• Formation of relevant technical teams for monitoring and evaluation of our

Progress.

  • MOH to embrace provision of community midwifery Kits for hard to reach populations for registered competent providers deployed to cover targeted communities.

-Sample contents for community midwifery for hard to reach communities

RECOMMENDATIONS FOR UNFPA AND OTHER PARTNERS

  • To facilitate the introduction of the Midwifery services framework tool order to assist MOH carry out clear assessment on midwifery mapping- legislation/regulation, education, practice  to address maternal and newborn mortality.
  • To support bench marking in order to come up with an education program that is relevant to the context.
  • To support the Young Midwife leaders forum for county mobilization on the Young Midwifery Leadership Framework -in order to develop voices for mothers and midwives at the county level.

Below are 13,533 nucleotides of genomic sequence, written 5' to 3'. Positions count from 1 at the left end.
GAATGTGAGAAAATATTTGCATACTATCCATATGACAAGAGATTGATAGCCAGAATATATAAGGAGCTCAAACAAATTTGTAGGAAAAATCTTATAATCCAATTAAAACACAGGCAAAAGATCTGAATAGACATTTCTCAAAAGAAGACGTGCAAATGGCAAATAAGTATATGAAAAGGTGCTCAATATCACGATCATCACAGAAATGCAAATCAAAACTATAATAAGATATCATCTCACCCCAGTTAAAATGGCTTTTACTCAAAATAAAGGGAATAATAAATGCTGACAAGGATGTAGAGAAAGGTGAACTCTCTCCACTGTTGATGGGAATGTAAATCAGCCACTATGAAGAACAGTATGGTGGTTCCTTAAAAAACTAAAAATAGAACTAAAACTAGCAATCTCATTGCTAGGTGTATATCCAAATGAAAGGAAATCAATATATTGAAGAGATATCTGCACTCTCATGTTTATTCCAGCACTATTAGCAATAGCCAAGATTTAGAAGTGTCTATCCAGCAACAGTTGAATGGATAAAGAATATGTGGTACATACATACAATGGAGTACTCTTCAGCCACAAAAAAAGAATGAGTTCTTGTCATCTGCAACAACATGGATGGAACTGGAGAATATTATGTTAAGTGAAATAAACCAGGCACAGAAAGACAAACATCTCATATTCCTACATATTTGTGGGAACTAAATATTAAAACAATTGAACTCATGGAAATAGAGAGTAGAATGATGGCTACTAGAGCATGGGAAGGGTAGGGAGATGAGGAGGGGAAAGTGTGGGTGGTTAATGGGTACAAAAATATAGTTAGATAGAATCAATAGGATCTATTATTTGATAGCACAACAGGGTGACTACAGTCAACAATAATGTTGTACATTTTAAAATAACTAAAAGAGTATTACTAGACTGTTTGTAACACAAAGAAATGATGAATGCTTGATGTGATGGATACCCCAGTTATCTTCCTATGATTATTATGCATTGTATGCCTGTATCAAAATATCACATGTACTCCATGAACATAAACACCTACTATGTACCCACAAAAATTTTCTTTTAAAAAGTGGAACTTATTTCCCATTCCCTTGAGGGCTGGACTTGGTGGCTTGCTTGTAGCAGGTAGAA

• To enable as well as support the growth and development of midwifery profession for quality maternal and newborn care.
  • To partner with midwives for midwives and communities for quality improvement strategy.

RECOMMENDATIONS FOR MIDWIVES ASSOCIATION OF KENYA

  • To plan for the growth and development of midwifery profession through relevant lobbing, advocating for implementation of necessary operational documents.
  • To source for a twinning program that can facilitate mutual benefits to the two countries in reducing maternal and newborn morbidity/mortality.
  • To support MOH to achieve the required standards of quality care through different proposal implementation to address key Gaps.
  • To facilitate as well as support institutions willing to educate, train, deploy and retain qualified midwives.
  • To develop necessary projects and programs to support / facilitate community information, education and communication for individual, family and community responsibility in demanding and receiving quality care from midwives/other care providers.
  • Provide quality care at all level according to terrain and socio-cultural contexts e.g community midwifery supported with effective referral system.

Sample of a community midwifery Kit- for home visit quality care